7-22, 111 (5.0), 2-0: Baylor QB Bryce Petty completions-attempts, passing yards (yards per attempt), passing TDs-INTs
3: Texas defense sacks on Bryce Petty
Without the Texas defense getting after Bryce Petty, there was no shot for the Horns to come away with a win over the top 10 Bears. And while they weren't able to force a turnover from Petty (who only has 3 career INTs), they were able to force the first, second, and third sacks surrendered by the Bears OL of Petty this season. The pressure may have had an impact on Petty, who was uncharacteristically inaccurate and indecisive, completing fewer than a third of his passes and barely mustering 5 yards an attempt.
Hats off to the Texas pass defense, who are doing their best to keep this team in games.
<blockquote class="twitter-tweet" lang="en"><p>Texas Defense is holding foes to 124 yards below their season averages (#9 country). Last week Bryce Petty 7-22-111 vs them.</p>— Phil Steele (@philsteele042) <a href="https://twitter.com/philsteele042/status/519096876524527618">October 6, 2014</a></blockquote>
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28 - 148 (5.3) - 1: Baylor RB Shock Linwood carries - rushing yards (yards per carry) - rushing TDs
11 - 72 (6.5): Baylor RB Johnny Jefferson carries - rushing yards (yards per carry)
The Texas defense gameplanned to take the passing game away, leaving a light box to handle the Baylor rushing attack. And for three quarters the defense managed to hold with stellar performances from linebackers Steve Edmond and Jordan Hicks (more on them later). But as the Texas offense continued to fail, the defense began to wear and show cracks. And of the final 32 plays Baylor ran, 24 were carries. Unless the offense can begin to sustain drives, or find unexpected depth up front, there will be struggles.
6 - 18: Baylor third down conversions - opportunities
4 - 6: Baylor fourth down conversions - opportunities
The Baylor passing game's struggles were best reflected in their third down performance. Entering the game, Baylor was 8th nationally in converting 53% of third down opportunities. But the Texas defense held the Bears to converting only a third of their opportunities. However, they were able to overcome the difficulties by converting four of six fourth down opportunities.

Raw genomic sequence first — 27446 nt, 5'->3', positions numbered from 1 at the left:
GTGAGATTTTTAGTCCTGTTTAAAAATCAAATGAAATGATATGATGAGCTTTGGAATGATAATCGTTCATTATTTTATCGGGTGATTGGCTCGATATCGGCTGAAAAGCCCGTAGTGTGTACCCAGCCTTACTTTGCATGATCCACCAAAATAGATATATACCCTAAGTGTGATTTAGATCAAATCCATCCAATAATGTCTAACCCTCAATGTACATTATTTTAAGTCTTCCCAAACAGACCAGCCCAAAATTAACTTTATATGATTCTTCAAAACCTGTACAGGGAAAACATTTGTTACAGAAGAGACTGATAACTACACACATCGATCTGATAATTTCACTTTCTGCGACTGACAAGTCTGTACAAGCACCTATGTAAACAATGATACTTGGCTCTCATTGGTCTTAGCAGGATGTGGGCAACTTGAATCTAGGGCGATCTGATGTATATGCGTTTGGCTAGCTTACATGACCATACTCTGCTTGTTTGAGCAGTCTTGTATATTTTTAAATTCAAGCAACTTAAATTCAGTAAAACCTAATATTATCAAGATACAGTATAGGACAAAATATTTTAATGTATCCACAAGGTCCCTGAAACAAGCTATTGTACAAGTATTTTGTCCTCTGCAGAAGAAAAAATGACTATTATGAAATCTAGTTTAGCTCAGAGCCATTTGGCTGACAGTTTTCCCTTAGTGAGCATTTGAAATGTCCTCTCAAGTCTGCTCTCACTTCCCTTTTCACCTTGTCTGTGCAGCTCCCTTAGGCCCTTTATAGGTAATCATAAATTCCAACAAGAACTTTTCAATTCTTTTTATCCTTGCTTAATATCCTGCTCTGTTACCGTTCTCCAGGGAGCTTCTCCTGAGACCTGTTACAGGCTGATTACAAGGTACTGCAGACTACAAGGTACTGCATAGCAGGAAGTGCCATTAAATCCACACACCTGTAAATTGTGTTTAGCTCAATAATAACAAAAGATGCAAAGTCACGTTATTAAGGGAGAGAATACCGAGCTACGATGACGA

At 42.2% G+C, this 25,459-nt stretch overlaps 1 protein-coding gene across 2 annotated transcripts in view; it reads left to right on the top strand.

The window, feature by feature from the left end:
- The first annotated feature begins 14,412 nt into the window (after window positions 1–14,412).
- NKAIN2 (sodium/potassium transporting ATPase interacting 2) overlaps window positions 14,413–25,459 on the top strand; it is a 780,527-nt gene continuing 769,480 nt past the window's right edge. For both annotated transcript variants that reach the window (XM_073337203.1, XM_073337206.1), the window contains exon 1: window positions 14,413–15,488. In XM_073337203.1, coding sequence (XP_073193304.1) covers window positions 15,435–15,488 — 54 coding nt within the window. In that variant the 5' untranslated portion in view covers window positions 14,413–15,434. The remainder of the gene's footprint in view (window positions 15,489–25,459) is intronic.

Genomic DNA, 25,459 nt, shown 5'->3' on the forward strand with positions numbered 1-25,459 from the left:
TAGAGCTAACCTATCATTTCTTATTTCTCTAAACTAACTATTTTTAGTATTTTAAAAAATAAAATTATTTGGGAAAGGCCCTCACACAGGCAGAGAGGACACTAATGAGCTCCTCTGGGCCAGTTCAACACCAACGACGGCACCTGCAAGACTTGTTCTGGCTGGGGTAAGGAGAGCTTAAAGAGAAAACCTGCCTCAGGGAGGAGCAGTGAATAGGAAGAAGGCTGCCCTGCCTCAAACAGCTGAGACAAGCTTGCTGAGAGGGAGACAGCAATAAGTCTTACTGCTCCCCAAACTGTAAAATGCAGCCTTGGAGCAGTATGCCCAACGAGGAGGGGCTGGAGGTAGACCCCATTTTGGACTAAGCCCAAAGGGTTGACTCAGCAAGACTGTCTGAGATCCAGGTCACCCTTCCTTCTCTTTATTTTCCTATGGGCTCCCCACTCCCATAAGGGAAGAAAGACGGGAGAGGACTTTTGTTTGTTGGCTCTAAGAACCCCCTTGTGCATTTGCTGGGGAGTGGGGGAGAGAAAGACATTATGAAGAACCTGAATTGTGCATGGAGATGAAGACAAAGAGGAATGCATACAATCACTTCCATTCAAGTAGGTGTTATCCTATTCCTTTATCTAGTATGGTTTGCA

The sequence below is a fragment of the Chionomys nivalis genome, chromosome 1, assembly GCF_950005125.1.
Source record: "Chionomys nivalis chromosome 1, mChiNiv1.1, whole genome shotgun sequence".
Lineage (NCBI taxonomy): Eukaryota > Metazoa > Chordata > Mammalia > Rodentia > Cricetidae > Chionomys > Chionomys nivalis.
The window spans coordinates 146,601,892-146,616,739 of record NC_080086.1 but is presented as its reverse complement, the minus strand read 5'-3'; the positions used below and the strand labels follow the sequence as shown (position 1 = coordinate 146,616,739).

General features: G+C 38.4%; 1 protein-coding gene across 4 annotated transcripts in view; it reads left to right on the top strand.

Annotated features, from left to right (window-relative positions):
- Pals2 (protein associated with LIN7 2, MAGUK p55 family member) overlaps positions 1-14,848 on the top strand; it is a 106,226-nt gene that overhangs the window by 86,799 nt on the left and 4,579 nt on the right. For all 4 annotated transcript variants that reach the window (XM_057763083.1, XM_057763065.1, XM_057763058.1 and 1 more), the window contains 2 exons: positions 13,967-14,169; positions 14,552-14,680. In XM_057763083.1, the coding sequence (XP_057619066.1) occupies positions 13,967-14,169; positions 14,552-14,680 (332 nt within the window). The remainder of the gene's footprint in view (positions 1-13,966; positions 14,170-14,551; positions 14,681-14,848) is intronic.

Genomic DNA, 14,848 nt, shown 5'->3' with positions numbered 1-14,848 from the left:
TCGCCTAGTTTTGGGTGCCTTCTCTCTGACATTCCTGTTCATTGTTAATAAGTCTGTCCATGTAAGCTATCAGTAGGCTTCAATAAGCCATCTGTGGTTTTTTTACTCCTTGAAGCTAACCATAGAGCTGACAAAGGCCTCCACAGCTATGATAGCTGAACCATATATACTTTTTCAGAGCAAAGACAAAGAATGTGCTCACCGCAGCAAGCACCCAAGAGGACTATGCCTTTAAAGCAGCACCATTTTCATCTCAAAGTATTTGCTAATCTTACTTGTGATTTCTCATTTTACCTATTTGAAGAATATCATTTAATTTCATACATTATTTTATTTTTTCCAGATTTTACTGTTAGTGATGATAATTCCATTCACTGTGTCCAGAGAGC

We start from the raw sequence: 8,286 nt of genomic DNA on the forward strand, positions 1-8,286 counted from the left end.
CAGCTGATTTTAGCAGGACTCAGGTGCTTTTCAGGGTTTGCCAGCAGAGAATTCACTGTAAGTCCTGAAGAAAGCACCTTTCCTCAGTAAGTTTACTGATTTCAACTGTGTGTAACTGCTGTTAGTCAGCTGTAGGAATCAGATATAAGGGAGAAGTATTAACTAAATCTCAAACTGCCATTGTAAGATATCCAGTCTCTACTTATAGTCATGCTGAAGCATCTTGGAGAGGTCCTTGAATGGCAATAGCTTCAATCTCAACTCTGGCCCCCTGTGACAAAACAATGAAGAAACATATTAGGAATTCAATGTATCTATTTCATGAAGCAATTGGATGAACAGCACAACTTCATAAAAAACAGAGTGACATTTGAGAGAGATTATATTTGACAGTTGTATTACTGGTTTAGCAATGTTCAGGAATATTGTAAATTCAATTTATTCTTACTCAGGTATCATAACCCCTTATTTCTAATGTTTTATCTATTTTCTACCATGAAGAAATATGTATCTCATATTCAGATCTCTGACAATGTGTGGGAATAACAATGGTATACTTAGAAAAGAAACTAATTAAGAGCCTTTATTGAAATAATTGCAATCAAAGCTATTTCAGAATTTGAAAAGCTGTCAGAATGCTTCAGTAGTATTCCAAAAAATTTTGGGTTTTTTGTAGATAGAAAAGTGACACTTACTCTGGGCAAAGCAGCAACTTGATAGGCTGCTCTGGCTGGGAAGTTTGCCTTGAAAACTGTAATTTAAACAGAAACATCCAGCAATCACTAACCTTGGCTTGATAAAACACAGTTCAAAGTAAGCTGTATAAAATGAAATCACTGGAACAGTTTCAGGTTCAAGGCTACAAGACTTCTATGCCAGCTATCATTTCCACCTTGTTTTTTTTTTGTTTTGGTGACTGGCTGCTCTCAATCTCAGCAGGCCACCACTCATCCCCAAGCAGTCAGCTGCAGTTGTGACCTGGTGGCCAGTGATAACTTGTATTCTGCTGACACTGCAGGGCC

17 - 2: Steve Edmond total tackles - sacks
14: Jordan Hicks total tackles
While the "trash" Baylor Bears were able to come away with a win, Steve Edmond followed-up his talk with a career performance, notching career highs in tackles and sacks. And the tackle totals weren't merely a function of Edmond finding a pile frequently, as 14 of those 17 tackles were of the solo variety. Edmond was as good in space as he's been in career, frequently closing gaps in the open field and making sure tackles. Hats off to the frequently maligned middle linebacker for doing his best to come away with a win.
Jordan Hicks continued to perform as steadily as he has throughout his career, adding 14 tackles. More importantly for the long term, Hicks this week confirmed he's applied for a medical redshirt to get a 6th year of eligibility. He hasn't said definitively if he'll return, but noted he'd like the option.
12 - 79 (6.6) - 1: Johnathan Gray rushes - rushing yards (yards per carry) - rushing TDs
12 - 55 (4.6): Malcolm Brown rushes - rushing yards (yards per carry)
The Texas running back duo, either by function of their own performances or the Texas offensive line, have underperformed to this point in this season. But the insertion of Darius James at right tackle, and Kent Perkins returning to right guard, seemed to have sparked the Texas rushing attack. Gray and Brown led the charge to a season high 190 yards rushing on a season best 4.8 team yards per carry.
Brown found success in open rush lanes, but Gray looked as healthy as he has all year long, showcasing some old-Gray wiggle and a little pop to finish runs. It was refreshing to see Gray move as well as he did against the Bears.
It was a positive data point for a phase that needs to pick up its production.
16-34, 144 (4.2), 0-2: Tyrone Swoopes completions-attempts, passing yards (yards per attempt), passing TDs-INTs
After an average performance against Kansas, Tyrone Swoopes posted his worst performance of his young career. Three notable miscues punctuated the performance: an interception late in the first quarter on a throw behind MJ McFarland, the disastrous fumble at the goalline following Texas's second quarter 98 yard drive, and the final interception to finish the game. And the trouble went beyond the turnovers, as Swoopes was frequently behind on throws that ended up incomplete or limited yards after catch opportunities.
As the running game looks to be picking up its production, Swoopes will need to take the next step in his development. Shawn Watson has proved willing to expand what Swoopes is asked to do, and Tyrone will need to reward that trust with more consistency. Whether he's able to get more comfortable in the pocket, and begin anticipating passing windows, is anybody's guess at this point. Regardless, his production needs to pick up as the season wears on.